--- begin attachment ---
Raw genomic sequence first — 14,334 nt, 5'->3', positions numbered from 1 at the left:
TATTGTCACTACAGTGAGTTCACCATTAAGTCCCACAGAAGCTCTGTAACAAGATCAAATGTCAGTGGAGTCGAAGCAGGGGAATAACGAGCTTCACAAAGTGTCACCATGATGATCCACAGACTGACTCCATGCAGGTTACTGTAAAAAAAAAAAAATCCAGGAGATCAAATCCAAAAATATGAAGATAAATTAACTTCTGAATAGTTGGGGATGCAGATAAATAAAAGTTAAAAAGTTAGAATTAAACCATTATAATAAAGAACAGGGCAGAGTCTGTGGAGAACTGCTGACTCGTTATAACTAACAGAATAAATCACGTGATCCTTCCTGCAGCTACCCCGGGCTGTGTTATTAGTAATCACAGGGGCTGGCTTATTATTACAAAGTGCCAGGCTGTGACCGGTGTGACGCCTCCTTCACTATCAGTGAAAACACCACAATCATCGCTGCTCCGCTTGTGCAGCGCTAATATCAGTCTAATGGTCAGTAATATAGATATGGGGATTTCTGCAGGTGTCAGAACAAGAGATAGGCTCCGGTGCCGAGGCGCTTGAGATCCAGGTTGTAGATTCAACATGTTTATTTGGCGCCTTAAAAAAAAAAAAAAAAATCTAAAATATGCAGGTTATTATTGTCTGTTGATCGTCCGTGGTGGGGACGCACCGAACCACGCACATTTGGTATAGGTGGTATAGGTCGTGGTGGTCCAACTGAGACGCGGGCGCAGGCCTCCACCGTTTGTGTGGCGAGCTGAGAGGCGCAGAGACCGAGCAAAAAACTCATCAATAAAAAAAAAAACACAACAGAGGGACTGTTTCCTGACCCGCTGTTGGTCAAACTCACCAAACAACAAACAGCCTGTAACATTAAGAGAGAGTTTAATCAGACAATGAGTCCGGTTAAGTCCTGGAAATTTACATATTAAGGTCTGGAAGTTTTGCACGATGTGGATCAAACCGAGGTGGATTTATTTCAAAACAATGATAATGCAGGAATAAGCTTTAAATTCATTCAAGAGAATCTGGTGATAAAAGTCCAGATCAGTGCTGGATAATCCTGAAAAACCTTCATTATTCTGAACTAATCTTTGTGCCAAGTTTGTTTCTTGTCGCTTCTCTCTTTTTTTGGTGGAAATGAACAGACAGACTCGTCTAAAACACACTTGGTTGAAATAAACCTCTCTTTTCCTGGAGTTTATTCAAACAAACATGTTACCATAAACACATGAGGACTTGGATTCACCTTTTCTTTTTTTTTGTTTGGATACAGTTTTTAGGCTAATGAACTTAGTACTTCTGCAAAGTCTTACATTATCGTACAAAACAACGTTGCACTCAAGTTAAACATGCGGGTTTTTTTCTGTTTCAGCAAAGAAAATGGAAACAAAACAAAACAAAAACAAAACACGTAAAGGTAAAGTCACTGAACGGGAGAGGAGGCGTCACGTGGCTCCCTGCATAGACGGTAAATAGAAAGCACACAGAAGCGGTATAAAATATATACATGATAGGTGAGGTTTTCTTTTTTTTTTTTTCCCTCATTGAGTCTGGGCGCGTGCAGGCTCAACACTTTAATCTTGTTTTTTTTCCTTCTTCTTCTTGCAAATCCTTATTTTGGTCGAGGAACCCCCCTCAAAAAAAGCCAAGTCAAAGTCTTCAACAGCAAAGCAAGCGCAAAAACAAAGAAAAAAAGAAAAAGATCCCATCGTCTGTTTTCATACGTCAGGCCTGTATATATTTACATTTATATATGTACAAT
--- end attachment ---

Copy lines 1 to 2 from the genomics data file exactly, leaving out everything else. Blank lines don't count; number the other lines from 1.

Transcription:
Raw genomic sequence first — 14,334 nt, 5'->3', positions numbered from 1 at the left:
TATTGTCACTACAGTGAGTTCACCATTAAGTCCCACAGAAGCTCTGTAACAAGATCAAATGTCAGTGGAGTCGAAGCAGGGGAATAACGAGCTTCACAAAGTGTCACCATGATGATCCACAGACTGACTCCATGCAGGTTACTGTAAAAAAAAAAAAATCCAGGAGATCAAATCCAAAAATATGAAGATAAATTAACTTCTGAATAGTTGGGGATGCAGATAAATAAAAGTTAAAAAGTTAGAATTAAACCATTATAATAAAGAACAGGGCAGAGTCTGTGGAGAACTGCTGACTCGTTATAACTAACAGAATAAATCACGTGATCCTTCCTGCAGCTACCCCGGGCTGTGTTATTAGTAATCACAGGGGCTGGCTTATTATTACAAAGTGCCAGGCTGTGACCGGTGTGACGCCTCCTTCACTATCAGTGAAAACACCACAATCATCGCTGCTCCGCTTGTGCAGCGCTAATATCAGTCTAATGGTCAGTAATATAGATATGGGGATTTCTGCAGGTGTCAGAACAAGAGATAGGCTCCGGTGCCGAGGCGCTTGAGATCCAGGTTGTAGATTCAACATGTTTATTTGGCGCCTTAAAAAAAAAAAAAAAAATCTAAAATATGCAGGTTATTATTGTCTGTTGATCGTCCGTGGTGGGGACGCACCGAACCACGCACATTTGGTATAGGTGGTATAGGTCGTGGTGGTCCAACTGAGACGCGGGCGCAGGCCTCCACCGTTTGTGTGGCGAGCTGAGAGGCGCAGAGACCGAGCAAAAAACTCATCAATAAAAAAAAAAACACAACAGAGGGACTGTTTCCTGACCCGCTGTTGGTCAAACTCACCAAACAACAAACAGCCTGTAACATTAAGAGAGAGTTTAATCAGACAATGAGTCCGGTTAAGTCCTGGAAATTTACATATTAAGGTCTGGAAGTTTTGCACGATGTGGATCAAACCGAGGTGGATTTATTTCAAAACAATGATAATGCAGGAATAAGCTTTAAATTCATTCAAGAGAATCTGGTGATAAAAGTCCAGATCAGTGCTGGATAATCCTGAAAAACCTTCATTATTCTGAACTAATCTTTGTGCCAAGTTTGTTTCTTGTCGCTTCTCTCTTTTTTTGGTGGAAATGAACAGACAGACTCGTCTAAAACACACTTGGTTGAAATAAACCTCTCTTTTCCTGGAGTTTATTCAAACAAACATGTTACCATAAACACATGAGGACTTGGATTCACCTTTTCTTTTTTTTTGTTTGGATACAGTTTTTAGGCTAATGAACTTAGTACTTCTGCAAAGTCTTACATTATCGTACAAAACAACGTTGCACTCAAGTTAAACATGCGGGTTTTTTTCTGTTTCAGCAAAGAAAATGGAAACAAAACAAAACAAAAACAAAACACGTAAAGGTAAAGTCACTGAACGGGAGAGGAGGCGTCACGTGGCTCCCTGCATAGACGGTAAATAGAAAGCACACAGAAGCGGTATAAAATATATACATGATAGGTGAGGTTTTCTTTTTTTTTTTTTCCCTCATTGAGTCTGGGCGCGTGCAGGCTCAACACTTTAATCTTGTTTTTTTTCCTTCTTCTTCTTGCAAATCCTTATTTTGGTCGAGGAACCCCCCTCAAAAAAAGCCAAGTCAAAGTCTTCAACAGCAAAGCAAGCGCAAAAACAAAGAAAAAAAGAAAAAGATCCCATCGTCTGTTTTCATACGTCAGGCCTGTATATATTTACATTTATATATGTACAAT